Attentiveness is rewarded by seeing “in between” scenes, ones that happen in the hallways leading up to the cordoned stages. Rather than wondering about the showgirl storming offstage when she notices a specific seat in the audience is empty, you can trace her failed flirtations with that particular patron (also an actor in the show), to understand why he left the premises. This full immersion is as much a result of the The Speakeasy’s new home as the number of actors that create the ambience.
But there is a price to pay for this degree of immersion, for allowing the viewer to truly wander and pick their own adventure. Creative Director Nick Olivero explains, “The play is roughly 1,500 pages long, a total of fourteen hours.” Your night will only last three and a half hours. It would be possible to return two additional times and still not see all of it. In this sense, the review is largely spoiler free — though I’ve gone once, I have not seen all of it. But I hope to return. Like a favorite movie where the umpteenth re-watch yields new jokes and gems, it is a play that rewards diligence. My only critique is that it engenders an oppressive sense of fomo (fear of missing out). Don’t give in. Flocking after too many people creates a schizophrenic experience. Pick the ones you like and commit — you can always come back to see the others.
Beyond the delight of dashing around a fully outfitted set, The Speakeasy demands our attention in the gravity of its subject. It impressively combines history and fantasy, passing judgment on inflammatory source material without shying away or condoning inexcusable behavior. Throughout the evening, viewers are witness to blackface, drug abuse, sexual misconduct, a man being threatened with arrest for being gay, a drunkard neglecting his young daughter, and ragged men from the war. The Speakeasy never veers out of character by portraying these scenes with more aggression or, alternatively, optimism than their historical counterparts. Instead, it commits to telling the fullest story from every character’s perspective.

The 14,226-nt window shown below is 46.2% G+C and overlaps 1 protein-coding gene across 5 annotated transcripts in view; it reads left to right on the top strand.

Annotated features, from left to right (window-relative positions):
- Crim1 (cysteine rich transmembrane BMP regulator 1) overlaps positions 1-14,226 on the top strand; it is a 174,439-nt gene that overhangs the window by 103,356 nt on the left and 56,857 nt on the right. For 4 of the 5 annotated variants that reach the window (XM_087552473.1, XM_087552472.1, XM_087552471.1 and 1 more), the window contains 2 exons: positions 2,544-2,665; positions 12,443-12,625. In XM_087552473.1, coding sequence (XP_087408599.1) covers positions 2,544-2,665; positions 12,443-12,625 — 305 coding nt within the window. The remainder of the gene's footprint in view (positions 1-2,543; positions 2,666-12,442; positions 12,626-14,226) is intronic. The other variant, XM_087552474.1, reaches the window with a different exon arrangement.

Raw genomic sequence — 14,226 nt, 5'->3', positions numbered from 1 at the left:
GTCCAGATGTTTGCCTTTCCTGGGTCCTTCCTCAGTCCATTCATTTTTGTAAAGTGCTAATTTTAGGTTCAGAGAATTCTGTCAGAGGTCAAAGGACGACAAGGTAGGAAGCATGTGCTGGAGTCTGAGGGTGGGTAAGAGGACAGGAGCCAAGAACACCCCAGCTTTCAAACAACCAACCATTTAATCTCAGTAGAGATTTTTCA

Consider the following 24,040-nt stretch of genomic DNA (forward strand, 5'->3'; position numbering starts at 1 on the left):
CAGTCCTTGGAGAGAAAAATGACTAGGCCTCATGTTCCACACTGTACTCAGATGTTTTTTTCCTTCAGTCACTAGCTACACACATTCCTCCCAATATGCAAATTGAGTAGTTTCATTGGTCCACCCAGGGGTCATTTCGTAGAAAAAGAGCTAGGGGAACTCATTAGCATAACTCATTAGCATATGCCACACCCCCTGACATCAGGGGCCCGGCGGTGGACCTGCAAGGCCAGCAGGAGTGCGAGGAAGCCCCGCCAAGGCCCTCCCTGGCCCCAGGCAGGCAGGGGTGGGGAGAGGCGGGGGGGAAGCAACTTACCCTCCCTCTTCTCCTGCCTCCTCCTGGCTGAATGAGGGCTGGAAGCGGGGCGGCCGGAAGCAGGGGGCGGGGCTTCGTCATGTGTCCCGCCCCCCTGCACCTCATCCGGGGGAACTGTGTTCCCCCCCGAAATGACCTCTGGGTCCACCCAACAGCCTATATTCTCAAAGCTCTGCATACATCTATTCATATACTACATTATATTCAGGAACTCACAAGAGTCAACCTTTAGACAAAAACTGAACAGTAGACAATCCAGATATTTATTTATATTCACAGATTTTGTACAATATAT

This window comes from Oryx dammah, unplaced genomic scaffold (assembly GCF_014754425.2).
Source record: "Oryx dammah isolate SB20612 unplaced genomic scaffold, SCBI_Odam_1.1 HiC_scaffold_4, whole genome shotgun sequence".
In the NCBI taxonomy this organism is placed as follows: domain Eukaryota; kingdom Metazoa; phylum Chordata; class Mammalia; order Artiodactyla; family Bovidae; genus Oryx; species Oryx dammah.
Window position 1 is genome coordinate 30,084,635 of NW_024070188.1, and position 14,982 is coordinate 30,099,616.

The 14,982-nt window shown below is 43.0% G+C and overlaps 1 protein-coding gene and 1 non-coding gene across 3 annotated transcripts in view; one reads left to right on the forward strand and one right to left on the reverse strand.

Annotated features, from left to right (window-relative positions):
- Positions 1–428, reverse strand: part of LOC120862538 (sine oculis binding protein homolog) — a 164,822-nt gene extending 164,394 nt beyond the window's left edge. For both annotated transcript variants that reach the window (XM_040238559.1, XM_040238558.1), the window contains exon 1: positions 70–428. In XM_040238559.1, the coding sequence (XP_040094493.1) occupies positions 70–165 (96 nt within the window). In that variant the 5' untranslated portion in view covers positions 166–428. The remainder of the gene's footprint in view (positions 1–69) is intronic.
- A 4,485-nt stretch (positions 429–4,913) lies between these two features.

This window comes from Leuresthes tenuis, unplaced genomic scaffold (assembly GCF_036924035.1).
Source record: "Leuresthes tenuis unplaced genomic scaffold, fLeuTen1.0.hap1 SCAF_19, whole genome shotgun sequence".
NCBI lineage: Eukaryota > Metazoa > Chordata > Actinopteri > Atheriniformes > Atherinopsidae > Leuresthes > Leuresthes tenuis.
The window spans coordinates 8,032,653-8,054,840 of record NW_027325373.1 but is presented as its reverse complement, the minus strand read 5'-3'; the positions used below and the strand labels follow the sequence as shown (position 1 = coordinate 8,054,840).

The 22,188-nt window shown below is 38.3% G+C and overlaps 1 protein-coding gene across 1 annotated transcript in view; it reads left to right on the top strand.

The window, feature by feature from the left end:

Megan Wicks as Velma. Photo by Peter Liu.
This is, in large part, due to the stage inside the dressing room, the stage I spent most of my time watching. Far from being relegated as the lesser sex in a bar crowded with men, the showgirls are given individual and complex motivations and plotlines. The female lead vocalist is a survivor of physical abuse and struggles with demons of her own. A gay man admits he is heartbroken and is able to come to terms with it in the relative secrecy of the dressing room. We become intimately aware of what it must have been like to be “other.” And most of us can identify with this feeling.
After a shameful Vaudeville rendition of blackface, the dressing room stages a scene where the performers converse with a member of the speakeasy custodial staff — a black man. Viewers witness a tense moment between performers and the subject of their mockery. While the play sheds light on the sociopolitical and monetary motivations for such behavior, it never forgives the actors for their transgressions. To these Vaudeville performers, the paycheck is more important than the fact that blackface comes at the expense of culture, dignity, and humanity. It is raw and it is vilifying.
This is what makes the play essential San Francisco fare. San Francisco has always been a misfit’s paradise, the place where liberal minded people seek refuge. Everyone has a story — it is simply a matter of listening closely enough. And if this all sounds mad, that’s because it is. In Nick Olivero’s own words: “Impossible and ridiculous, but that’s what we like.” Much like the lives of so many San Franciscans, The Speakeasy is the product of years sunken into a crazy dream. Accordingly, the play is a triumph.